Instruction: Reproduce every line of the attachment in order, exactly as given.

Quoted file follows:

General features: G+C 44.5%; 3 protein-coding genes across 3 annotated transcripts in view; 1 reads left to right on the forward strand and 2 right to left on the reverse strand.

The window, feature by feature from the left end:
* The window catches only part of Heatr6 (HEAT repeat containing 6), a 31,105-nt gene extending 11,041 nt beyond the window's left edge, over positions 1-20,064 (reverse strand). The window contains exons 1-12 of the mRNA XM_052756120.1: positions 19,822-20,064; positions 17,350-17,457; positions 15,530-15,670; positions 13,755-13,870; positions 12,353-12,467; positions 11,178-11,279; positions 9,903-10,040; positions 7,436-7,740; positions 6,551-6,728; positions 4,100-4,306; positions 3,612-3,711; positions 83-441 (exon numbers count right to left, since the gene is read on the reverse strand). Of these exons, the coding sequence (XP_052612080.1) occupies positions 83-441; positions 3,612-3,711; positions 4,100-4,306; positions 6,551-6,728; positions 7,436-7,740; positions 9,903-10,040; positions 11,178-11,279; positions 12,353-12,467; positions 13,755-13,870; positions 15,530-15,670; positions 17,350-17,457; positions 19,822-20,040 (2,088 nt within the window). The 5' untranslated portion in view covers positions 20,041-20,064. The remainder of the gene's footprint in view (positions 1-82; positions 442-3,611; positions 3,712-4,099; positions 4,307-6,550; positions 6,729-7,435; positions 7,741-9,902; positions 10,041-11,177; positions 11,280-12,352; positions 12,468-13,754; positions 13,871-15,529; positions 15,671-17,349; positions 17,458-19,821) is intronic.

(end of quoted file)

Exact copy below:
General features: G+C 44.5%; 3 protein-coding genes across 3 annotated transcripts in view; 1 reads left to right on the forward strand and 2 right to left on the reverse strand.

The window, feature by feature from the left end:
* The window catches only part of Heatr6 (HEAT repeat containing 6), a 31,105-nt gene extending 11,041 nt beyond the window's left edge, over positions 1-20,064 (reverse strand). The window contains exons 1-12 of the mRNA XM_052756120.1: positions 19,822-20,064; positions 17,350-17,457; positions 15,530-15,670; positions 13,755-13,870; positions 12,353-12,467; positions 11,178-11,279; positions 9,903-10,040; positions 7,436-7,740; positions 6,551-6,728; positions 4,100-4,306; positions 3,612-3,711; positions 83-441 (exon numbers count right to left, since the gene is read on the reverse strand). Of these exons, the coding sequence (XP_052612080.1) occupies positions 83-441; positions 3,612-3,711; positions 4,100-4,306; positions 6,551-6,728; positions 7,436-7,740; positions 9,903-10,040; positions 11,178-11,279; positions 12,353-12,467; positions 13,755-13,870; positions 15,530-15,670; positions 17,350-17,457; positions 19,822-20,040 (2,088 nt within the window). The 5' untranslated portion in view covers positions 20,041-20,064. The remainder of the gene's footprint in view (positions 1-82; positions 442-3,611; positions 3,712-4,099; positions 4,307-6,550; positions 6,729-7,435; positions 7,741-9,902; positions 10,041-11,177; positions 11,280-12,352; positions 12,468-13,754; positions 13,871-15,529; positions 15,671-17,349; positions 17,458-19,821) is intronic.